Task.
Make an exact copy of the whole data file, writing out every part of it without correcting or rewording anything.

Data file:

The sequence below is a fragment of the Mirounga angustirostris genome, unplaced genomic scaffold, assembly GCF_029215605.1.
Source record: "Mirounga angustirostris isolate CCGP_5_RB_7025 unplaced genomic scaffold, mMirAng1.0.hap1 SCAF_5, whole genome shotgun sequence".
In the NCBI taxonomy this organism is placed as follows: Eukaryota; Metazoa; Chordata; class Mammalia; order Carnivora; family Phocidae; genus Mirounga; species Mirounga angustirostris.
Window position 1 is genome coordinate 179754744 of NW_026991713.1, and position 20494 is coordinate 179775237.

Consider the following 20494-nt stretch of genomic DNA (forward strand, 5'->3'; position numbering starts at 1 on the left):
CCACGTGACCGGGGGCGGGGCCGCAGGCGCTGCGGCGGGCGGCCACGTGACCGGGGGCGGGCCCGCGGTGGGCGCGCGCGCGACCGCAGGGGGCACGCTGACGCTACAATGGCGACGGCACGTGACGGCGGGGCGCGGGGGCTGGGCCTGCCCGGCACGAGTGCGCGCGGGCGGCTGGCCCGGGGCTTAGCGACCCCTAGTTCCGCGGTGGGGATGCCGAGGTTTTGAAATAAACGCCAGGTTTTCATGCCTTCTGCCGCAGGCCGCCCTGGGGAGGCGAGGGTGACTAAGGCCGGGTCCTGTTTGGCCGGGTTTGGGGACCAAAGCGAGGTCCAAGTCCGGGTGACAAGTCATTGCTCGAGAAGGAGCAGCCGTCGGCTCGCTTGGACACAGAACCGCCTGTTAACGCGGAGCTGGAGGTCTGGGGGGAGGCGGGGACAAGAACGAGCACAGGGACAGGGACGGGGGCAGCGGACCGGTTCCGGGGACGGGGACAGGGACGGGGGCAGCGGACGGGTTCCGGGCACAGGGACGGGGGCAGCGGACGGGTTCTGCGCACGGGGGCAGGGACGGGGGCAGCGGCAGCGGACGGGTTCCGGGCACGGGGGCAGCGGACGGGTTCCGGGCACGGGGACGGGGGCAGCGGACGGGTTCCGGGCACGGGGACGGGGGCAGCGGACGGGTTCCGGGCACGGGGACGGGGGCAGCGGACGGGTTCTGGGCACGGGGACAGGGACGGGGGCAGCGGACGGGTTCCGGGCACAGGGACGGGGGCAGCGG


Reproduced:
The sequence below is a fragment of the Mirounga angustirostris genome, unplaced genomic scaffold, assembly GCF_029215605.1.
Source record: "Mirounga angustirostris isolate CCGP_5_RB_7025 unplaced genomic scaffold, mMirAng1.0.hap1 SCAF_5, whole genome shotgun sequence".
In the NCBI taxonomy this organism is placed as follows: Eukaryota; Metazoa; Chordata; class Mammalia; order Carnivora; family Phocidae; genus Mirounga; species Mirounga angustirostris.
Window position 1 is genome coordinate 179754744 of NW_026991713.1, and position 20494 is coordinate 179775237.

Consider the following 20494-nt stretch of genomic DNA (forward strand, 5'->3'; position numbering starts at 1 on the left):
CCACGTGACCGGGGGCGGGGCCGCAGGCGCTGCGGCGGGCGGCCACGTGACCGGGGGCGGGCCCGCGGTGGGCGCGCGCGCGACCGCAGGGGGCACGCTGACGCTACAATGGCGACGGCACGTGACGGCGGGGCGCGGGGGCTGGGCCTGCCCGGCACGAGTGCGCGCGGGCGGCTGGCCCGGGGCTTAGCGACCCCTAGTTCCGCGGTGGGGATGCCGAGGTTTTGAAATAAACGCCAGGTTTTCATGCCTTCTGCCGCAGGCCGCCCTGGGGAGGCGAGGGTGACTAAGGCCGGGTCCTGTTTGGCCGGGTTTGGGGACCAAAGCGAGGTCCAAGTCCGGGTGACAAGTCATTGCTCGAGAAGGAGCAGCCGTCGGCTCGCTTGGACACAGAACCGCCTGTTAACGCGGAGCTGGAGGTCTGGGGGGAGGCGGGGACAAGAACGAGCACAGGGACAGGGACGGGGGCAGCGGACCGGTTCCGGGGACGGGGACAGGGACGGGGGCAGCGGACGGGTTCCGGGCACAGGGACGGGGGCAGCGGACGGGTTCTGCGCACGGGGGCAGGGACGGGGGCAGCGGCAGCGGACGGGTTCCGGGCACGGGGGCAGCGGACGGGTTCCGGGCACGGGGACGGGGGCAGCGGACGGGTTCCGGGCACGGGGACGGGGGCAGCGGACGGGTTCCGGGCACGGGGACGGGGGCAGCGGACGGGTTCTGGGCACGGGGACAGGGACGGGGGCAGCGGACGGGTTCCGGGCACAGGGACGGGGGCAGCGG